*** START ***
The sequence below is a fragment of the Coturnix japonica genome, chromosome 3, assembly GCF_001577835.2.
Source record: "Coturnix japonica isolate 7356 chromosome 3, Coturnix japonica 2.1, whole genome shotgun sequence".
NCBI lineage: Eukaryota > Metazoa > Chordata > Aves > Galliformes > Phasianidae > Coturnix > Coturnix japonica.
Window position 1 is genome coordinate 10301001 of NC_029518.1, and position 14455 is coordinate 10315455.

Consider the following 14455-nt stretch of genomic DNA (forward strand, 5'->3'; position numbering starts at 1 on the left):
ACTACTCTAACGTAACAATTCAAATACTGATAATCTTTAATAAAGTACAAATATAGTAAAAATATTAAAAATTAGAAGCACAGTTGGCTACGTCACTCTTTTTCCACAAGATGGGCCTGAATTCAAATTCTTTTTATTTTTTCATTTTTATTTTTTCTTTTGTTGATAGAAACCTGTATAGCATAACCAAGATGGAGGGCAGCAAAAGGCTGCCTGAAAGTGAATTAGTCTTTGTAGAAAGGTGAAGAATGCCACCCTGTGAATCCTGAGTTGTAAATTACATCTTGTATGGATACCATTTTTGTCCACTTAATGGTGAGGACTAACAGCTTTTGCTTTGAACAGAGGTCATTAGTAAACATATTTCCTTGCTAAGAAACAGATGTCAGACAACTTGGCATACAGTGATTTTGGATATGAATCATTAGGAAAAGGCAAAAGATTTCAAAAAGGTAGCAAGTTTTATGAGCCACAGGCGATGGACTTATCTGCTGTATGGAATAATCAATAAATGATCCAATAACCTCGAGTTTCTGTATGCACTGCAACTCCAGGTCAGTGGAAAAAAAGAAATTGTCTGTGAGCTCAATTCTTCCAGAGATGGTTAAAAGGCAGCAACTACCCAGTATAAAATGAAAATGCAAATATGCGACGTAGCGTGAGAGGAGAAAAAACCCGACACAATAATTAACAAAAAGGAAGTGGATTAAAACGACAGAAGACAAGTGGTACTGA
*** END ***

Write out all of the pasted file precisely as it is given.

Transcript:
The sequence below is a fragment of the Coturnix japonica genome, chromosome 3, assembly GCF_001577835.2.
Source record: "Coturnix japonica isolate 7356 chromosome 3, Coturnix japonica 2.1, whole genome shotgun sequence".
NCBI lineage: Eukaryota > Metazoa > Chordata > Aves > Galliformes > Phasianidae > Coturnix > Coturnix japonica.
Window position 1 is genome coordinate 10301001 of NC_029518.1, and position 14455 is coordinate 10315455.

Consider the following 14455-nt stretch of genomic DNA (forward strand, 5'->3'; position numbering starts at 1 on the left):
ACTACTCTAACGTAACAATTCAAATACTGATAATCTTTAATAAAGTACAAATATAGTAAAAATATTAAAAATTAGAAGCACAGTTGGCTACGTCACTCTTTTTCCACAAGATGGGCCTGAATTCAAATTCTTTTTATTTTTTCATTTTTATTTTTTCTTTTGTTGATAGAAACCTGTATAGCATAACCAAGATGGAGGGCAGCAAAAGGCTGCCTGAAAGTGAATTAGTCTTTGTAGAAAGGTGAAGAATGCCACCCTGTGAATCCTGAGTTGTAAATTACATCTTGTATGGATACCATTTTTGTCCACTTAATGGTGAGGACTAACAGCTTTTGCTTTGAACAGAGGTCATTAGTAAACATATTTCCTTGCTAAGAAACAGATGTCAGACAACTTGGCATACAGTGATTTTGGATATGAATCATTAGGAAAAGGCAAAAGATTTCAAAAAGGTAGCAAGTTTTATGAGCCACAGGCGATGGACTTATCTGCTGTATGGAATAATCAATAAATGATCCAATAACCTCGAGTTTCTGTATGCACTGCAACTCCAGGTCAGTGGAAAAAAAGAAATTGTCTGTGAGCTCAATTCTTCCAGAGATGGTTAAAAGGCAGCAACTACCCAGTATAAAATGAAAATGCAAATATGCGACGTAGCGTGAGAGGAGAAAAAACCCGACACAATAATTAACAAAAAGGAAGTGGATTAAAACGACAGAAGACAAGTGGTACTGA